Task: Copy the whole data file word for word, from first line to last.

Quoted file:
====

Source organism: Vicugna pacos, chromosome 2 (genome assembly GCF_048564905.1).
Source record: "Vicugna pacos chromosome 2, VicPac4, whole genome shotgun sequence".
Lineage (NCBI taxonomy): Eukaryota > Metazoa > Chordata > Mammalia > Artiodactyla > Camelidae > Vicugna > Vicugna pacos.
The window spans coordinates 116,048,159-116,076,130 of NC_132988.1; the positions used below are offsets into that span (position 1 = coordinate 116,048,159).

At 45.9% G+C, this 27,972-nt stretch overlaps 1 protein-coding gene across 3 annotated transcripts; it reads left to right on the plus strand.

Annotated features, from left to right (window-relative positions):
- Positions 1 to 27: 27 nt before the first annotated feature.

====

Source organism: Vicugna pacos, chromosome 2 (genome assembly GCF_048564905.1).
Source record: "Vicugna pacos chromosome 2, VicPac4, whole genome shotgun sequence".
Lineage (NCBI taxonomy): Eukaryota > Metazoa > Chordata > Mammalia > Artiodactyla > Camelidae > Vicugna > Vicugna pacos.
The window spans coordinates 116,048,159-116,076,130 of NC_132988.1; the positions used below are offsets into that span (position 1 = coordinate 116,048,159).

At 45.9% G+C, this 27,972-nt stretch overlaps 1 protein-coding gene across 3 annotated transcripts; it reads left to right on the plus strand.

Annotated features, from left to right (window-relative positions):
- Positions 1 to 27: 27 nt before the first annotated feature.